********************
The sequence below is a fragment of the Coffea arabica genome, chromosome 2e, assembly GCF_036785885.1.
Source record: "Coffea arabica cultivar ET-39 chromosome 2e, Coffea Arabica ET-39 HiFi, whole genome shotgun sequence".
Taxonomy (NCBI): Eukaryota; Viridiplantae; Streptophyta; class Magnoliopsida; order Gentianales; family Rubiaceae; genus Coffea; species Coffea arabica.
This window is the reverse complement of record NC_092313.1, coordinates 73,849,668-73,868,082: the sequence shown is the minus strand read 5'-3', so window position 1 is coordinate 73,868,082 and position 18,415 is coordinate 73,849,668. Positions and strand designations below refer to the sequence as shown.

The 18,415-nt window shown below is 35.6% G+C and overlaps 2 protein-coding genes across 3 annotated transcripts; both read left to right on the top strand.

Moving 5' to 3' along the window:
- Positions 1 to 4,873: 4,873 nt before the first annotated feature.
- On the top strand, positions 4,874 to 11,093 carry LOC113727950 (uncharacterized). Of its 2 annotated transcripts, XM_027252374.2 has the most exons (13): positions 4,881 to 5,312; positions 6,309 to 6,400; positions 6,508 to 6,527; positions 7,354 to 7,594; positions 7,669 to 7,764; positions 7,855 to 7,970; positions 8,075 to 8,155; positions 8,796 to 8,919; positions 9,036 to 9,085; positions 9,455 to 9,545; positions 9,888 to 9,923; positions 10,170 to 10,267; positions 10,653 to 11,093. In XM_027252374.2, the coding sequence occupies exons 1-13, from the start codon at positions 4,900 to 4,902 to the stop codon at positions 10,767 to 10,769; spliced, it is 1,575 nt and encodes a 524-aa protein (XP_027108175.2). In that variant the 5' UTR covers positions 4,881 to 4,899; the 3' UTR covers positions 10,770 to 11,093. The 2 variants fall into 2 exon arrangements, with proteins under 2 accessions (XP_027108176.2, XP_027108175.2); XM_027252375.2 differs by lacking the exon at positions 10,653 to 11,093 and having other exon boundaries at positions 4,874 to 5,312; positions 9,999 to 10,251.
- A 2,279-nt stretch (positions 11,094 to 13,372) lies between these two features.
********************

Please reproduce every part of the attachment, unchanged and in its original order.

The sequence below is a fragment of the Coffea arabica genome, chromosome 2e, assembly GCF_036785885.1.
Source record: "Coffea arabica cultivar ET-39 chromosome 2e, Coffea Arabica ET-39 HiFi, whole genome shotgun sequence".
Taxonomy (NCBI): Eukaryota; Viridiplantae; Streptophyta; class Magnoliopsida; order Gentianales; family Rubiaceae; genus Coffea; species Coffea arabica.
This window is the reverse complement of record NC_092313.1, coordinates 73,849,668-73,868,082: the sequence shown is the minus strand read 5'-3', so window position 1 is coordinate 73,868,082 and position 18,415 is coordinate 73,849,668. Positions and strand designations below refer to the sequence as shown.

The 18,415-nt window shown below is 35.6% G+C and overlaps 2 protein-coding genes across 3 annotated transcripts; both read left to right on the top strand.

Moving 5' to 3' along the window:
- Positions 1 to 4,873: 4,873 nt before the first annotated feature.
- On the top strand, positions 4,874 to 11,093 carry LOC113727950 (uncharacterized). Of its 2 annotated transcripts, XM_027252374.2 has the most exons (13): positions 4,881 to 5,312; positions 6,309 to 6,400; positions 6,508 to 6,527; positions 7,354 to 7,594; positions 7,669 to 7,764; positions 7,855 to 7,970; positions 8,075 to 8,155; positions 8,796 to 8,919; positions 9,036 to 9,085; positions 9,455 to 9,545; positions 9,888 to 9,923; positions 10,170 to 10,267; positions 10,653 to 11,093. In XM_027252374.2, the coding sequence occupies exons 1-13, from the start codon at positions 4,900 to 4,902 to the stop codon at positions 10,767 to 10,769; spliced, it is 1,575 nt and encodes a 524-aa protein (XP_027108175.2). In that variant the 5' UTR covers positions 4,881 to 4,899; the 3' UTR covers positions 10,770 to 11,093. The 2 variants fall into 2 exon arrangements, with proteins under 2 accessions (XP_027108176.2, XP_027108175.2); XM_027252375.2 differs by lacking the exon at positions 10,653 to 11,093 and having other exon boundaries at positions 4,874 to 5,312; positions 9,999 to 10,251.
- A 2,279-nt stretch (positions 11,094 to 13,372) lies between these two features.